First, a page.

The boasting remains.  We are shown freshly caught fish with the RealMinnow lure in its jaw, hear how "They just looove  that  luuurrreee!".  A little girl we may assume is Ray's granddaughter poses with a fish, reciting a memorized pitch for grandpa's innovation.  She pauses and catches herself, struggling to make it through her lines without prompting.  I looked, but could find no welts from a tossed paddleboard on the child.  It seems like R.J.'s talent at videography and salesmanship is right on par with his writing, illustrating, and photography skills.  At the time of this writing, Ray's videos have recieved a few dozen hits each, after being up for a few years.   How strange for somebody that sees himself right up there with Roland Martin.


So you get the feeling that the Peton Corporation was a service for writers who chose to self-publish.  Big Trout! had only one edition.  The copies are rare enough that they can only be found on Amazon for over $70 apiece!  I'm hanging onto my copy, though.  it's just about the most unique fishing book in my large collection.

Edited by Pete Collin
Link to comment
Share on other sites

I have read this book many times and I thank Mr. Collin for his review. Yes Ray Johnson is not a natural writer and yes I questioned many of the same subjects noted by Mr. Collin. However I did learn about tenacity individualism and how important it is to use a long light line for as natural presentation as possible. I appreciate the reference to Mr. Johnson being on youtube, it completes my picture of him. However I am not prepared to live in a cave.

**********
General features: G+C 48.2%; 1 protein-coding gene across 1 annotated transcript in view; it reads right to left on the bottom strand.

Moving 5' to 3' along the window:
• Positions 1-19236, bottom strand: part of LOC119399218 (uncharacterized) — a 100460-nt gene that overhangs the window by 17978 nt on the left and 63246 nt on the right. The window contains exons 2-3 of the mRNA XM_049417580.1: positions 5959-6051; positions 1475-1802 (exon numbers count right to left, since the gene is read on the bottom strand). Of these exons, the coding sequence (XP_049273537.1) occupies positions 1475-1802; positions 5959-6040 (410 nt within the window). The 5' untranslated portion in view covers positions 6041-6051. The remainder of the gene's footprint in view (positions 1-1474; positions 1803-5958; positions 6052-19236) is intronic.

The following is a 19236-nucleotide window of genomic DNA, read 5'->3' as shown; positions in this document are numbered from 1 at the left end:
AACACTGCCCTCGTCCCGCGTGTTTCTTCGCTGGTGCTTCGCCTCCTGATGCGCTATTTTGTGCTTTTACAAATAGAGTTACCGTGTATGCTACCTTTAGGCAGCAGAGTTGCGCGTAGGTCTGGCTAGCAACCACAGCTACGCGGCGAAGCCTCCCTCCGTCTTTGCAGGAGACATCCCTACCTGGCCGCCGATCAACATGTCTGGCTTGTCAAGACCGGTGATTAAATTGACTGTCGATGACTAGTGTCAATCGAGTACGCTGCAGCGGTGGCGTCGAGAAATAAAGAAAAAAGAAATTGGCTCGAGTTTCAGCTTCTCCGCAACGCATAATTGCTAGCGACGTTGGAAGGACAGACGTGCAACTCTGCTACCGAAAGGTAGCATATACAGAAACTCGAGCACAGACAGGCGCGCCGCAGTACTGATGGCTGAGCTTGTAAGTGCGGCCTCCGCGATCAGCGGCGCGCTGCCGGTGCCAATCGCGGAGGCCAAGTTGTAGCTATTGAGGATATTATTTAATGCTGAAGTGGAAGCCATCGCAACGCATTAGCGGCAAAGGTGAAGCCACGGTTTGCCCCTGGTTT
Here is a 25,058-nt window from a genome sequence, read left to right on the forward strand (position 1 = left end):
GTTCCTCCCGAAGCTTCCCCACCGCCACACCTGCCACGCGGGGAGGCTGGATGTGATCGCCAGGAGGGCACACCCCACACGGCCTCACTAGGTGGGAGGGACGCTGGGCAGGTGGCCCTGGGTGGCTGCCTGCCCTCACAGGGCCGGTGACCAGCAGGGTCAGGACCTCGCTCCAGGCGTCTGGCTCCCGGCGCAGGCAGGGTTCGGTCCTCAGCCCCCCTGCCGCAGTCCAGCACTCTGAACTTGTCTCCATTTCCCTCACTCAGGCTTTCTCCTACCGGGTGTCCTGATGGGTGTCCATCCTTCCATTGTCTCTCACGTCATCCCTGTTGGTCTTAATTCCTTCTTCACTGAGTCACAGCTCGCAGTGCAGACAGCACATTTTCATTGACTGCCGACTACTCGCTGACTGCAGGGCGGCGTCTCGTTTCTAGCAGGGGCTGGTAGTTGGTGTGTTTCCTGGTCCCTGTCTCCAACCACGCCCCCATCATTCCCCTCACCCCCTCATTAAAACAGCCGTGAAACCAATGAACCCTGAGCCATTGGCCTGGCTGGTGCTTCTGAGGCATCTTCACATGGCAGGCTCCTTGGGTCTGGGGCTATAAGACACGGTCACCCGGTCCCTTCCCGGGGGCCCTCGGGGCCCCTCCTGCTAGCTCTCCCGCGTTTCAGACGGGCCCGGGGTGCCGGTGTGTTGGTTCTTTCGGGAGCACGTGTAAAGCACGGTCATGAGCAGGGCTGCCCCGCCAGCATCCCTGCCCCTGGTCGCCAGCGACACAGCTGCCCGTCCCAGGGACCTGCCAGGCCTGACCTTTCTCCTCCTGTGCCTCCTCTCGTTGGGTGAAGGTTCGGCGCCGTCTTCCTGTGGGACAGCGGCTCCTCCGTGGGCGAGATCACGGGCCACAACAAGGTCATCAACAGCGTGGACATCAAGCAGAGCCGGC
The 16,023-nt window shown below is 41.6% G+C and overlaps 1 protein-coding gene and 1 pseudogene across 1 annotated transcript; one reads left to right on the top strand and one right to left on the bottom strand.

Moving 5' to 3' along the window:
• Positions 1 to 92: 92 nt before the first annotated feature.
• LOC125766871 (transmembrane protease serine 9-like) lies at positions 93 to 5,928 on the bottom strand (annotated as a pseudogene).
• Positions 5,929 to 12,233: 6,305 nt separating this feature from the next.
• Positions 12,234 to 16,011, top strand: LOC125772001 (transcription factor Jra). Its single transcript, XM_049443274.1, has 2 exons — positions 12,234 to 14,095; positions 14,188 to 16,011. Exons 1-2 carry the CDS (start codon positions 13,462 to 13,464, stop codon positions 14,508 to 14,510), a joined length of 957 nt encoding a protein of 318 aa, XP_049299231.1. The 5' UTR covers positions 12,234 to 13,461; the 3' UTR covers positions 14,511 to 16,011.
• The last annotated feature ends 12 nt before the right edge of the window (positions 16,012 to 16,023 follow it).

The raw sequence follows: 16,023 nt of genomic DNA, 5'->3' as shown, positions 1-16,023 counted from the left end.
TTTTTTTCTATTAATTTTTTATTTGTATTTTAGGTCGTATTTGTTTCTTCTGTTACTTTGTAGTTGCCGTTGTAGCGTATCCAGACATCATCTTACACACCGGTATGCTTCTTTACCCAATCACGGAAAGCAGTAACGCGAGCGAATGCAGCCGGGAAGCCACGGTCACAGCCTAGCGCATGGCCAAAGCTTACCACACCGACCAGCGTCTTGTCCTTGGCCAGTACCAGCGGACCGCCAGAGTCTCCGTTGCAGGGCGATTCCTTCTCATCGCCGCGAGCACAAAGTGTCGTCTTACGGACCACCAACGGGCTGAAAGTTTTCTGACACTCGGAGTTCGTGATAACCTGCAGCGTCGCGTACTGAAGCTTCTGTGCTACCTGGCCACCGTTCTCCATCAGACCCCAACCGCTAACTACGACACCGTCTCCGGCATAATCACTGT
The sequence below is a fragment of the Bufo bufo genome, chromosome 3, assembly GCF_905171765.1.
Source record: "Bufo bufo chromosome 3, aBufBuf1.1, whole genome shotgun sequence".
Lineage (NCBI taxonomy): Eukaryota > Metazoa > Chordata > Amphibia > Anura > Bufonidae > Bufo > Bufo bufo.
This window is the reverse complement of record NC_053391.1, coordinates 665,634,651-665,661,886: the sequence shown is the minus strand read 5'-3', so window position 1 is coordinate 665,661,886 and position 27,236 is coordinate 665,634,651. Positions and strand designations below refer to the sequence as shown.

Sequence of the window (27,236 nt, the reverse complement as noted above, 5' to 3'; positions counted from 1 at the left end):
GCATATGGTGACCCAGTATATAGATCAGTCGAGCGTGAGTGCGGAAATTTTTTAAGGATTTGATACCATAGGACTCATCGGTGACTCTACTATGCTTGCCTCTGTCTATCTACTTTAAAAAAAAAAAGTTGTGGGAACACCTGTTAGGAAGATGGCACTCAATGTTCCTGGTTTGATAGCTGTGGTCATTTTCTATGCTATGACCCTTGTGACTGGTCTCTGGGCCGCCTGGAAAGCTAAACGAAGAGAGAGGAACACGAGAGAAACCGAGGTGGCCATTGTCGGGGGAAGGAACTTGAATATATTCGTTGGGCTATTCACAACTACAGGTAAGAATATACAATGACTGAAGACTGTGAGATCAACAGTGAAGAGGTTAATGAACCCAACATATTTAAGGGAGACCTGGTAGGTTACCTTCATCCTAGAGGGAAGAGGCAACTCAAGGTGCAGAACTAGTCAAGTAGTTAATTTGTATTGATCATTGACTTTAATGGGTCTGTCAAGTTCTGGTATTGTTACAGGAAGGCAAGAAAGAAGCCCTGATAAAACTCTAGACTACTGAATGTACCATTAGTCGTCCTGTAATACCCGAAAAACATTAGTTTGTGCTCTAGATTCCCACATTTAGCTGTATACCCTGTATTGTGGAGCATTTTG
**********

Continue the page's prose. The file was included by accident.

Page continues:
Sent from my iPad using Lake Ontario United mobile app

Link to comment
Share on other sites

  • 2 years later...

Sorry to resurrect an old thread.  I worked with Ray Johnson over the summer of 1994 in Logan UT.  He was a brick mason by trade and an interesting guy to say the least.  I was telling my kids stories about him and his book and found this thread.  The review of his book is spot on.  I have an autographed copy.

Link to comment
Share on other sites

Create an account or sign in to comment

You need to be a member in order to leave a comment

Create an account

Sign up for a new account in our community. It's easy!

Register a new account

Sign in

Already have an account? Sign in here.

Sign In Now
  • Create New...